Monolithic Police Culture Analysis

368 Words2 Pages
Since William Westley’s seminal study in the 1950s, reports of a monolithic police culture have focused on the broadly collective attitudes, values, and norms that serve to manage strains created by the nature of police work and the disciplinary practices of police management and supervision (Brown, 1988; Crank, 1998; Drummond, 1976; Fielding, 1988; Kappeler, Sluder & Alpert, 1998; Manning, 1995; McNamara, 1967; Reiner, 1985; Reuss-Ianni, 1983; Rubinstein, 1973; Skolnick, 1994; Sparrow, Moore & Kennedy, 1990; Van Maanen, 1974 (1975?); Westley, 1970). A monolithic culture, which strives towards the homogeneity of attitudes, values, and norms associated with a single culture, could be projected to break up because organisational philosophies change (Chan, 1996; Fielding, 1994; Paoline et al.,…show more content…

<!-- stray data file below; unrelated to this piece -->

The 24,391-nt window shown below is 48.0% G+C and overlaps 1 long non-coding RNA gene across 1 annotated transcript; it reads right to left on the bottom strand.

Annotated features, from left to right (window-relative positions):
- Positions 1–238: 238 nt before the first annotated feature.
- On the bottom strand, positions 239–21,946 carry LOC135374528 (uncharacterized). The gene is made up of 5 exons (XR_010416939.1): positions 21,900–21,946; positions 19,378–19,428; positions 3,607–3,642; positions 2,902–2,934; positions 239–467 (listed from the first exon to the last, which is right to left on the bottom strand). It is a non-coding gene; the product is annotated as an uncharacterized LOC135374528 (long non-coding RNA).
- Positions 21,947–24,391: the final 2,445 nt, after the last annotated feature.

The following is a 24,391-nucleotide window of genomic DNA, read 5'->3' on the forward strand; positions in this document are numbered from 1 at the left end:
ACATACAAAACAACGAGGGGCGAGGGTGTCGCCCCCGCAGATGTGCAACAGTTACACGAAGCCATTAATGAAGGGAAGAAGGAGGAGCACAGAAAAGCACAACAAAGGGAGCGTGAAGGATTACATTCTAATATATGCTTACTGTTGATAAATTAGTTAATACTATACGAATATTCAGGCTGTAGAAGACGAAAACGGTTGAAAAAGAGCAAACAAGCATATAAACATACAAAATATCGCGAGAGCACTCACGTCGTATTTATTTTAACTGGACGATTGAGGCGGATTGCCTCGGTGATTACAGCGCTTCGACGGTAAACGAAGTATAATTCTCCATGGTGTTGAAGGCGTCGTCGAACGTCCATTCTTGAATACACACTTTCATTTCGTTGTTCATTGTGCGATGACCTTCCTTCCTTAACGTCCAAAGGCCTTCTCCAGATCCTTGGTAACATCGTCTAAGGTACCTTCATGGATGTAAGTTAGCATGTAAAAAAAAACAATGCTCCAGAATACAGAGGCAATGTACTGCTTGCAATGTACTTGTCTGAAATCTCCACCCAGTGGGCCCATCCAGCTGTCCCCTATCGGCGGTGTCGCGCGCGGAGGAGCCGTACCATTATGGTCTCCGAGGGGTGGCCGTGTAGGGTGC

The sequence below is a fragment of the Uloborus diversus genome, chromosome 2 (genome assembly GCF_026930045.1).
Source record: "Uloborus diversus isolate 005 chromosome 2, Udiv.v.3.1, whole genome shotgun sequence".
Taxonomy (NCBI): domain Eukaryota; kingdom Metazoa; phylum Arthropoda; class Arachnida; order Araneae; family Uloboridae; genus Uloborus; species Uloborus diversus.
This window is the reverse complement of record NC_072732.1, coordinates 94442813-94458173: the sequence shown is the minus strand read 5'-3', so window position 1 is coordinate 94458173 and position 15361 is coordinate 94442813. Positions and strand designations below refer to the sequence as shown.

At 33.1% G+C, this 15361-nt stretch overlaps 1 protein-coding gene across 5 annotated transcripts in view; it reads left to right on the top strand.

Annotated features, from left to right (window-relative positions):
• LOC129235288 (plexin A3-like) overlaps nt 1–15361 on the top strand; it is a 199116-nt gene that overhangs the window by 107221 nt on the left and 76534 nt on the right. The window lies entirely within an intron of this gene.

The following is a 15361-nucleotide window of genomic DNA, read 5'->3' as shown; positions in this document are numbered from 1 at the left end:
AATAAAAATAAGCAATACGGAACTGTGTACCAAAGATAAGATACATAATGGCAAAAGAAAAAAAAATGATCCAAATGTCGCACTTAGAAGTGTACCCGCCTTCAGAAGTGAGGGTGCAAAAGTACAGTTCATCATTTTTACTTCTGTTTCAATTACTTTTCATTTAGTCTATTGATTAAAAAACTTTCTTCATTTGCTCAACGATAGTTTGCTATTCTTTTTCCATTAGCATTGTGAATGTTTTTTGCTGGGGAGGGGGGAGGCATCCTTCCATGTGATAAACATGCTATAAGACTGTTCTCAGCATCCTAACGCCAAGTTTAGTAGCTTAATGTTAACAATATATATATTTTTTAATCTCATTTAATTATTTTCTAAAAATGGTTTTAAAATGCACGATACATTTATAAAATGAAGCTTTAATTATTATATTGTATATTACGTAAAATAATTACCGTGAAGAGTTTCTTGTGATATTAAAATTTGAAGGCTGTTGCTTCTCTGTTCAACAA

The prospect of a single collective traditional culture and the traditional values that connected police officials lose their essence as the groups that have been excluded from the police culture now join the police department; as they join, they might question, or outwardly reject, the attitudes, values and norms previously associated with it (Paolline III, 2003). Some researchers (Broderick, 1977; Brown, 1988; Muir, 1977; White, 1972) diverge from the traditional characterisation of police culture, suggesting that police officials may use different mechanisms that vary as they endeavour to cope with the strains of their occupation. This is supported by the argument that police officers cope with the strains of their occupation differently due to the fact that they see the world through different lenses (Paolline III, 2003). People of different ethnic groups are socialised at an early stage of their lives to conform to the norms, beliefs, and values of a particular culture.
Open Document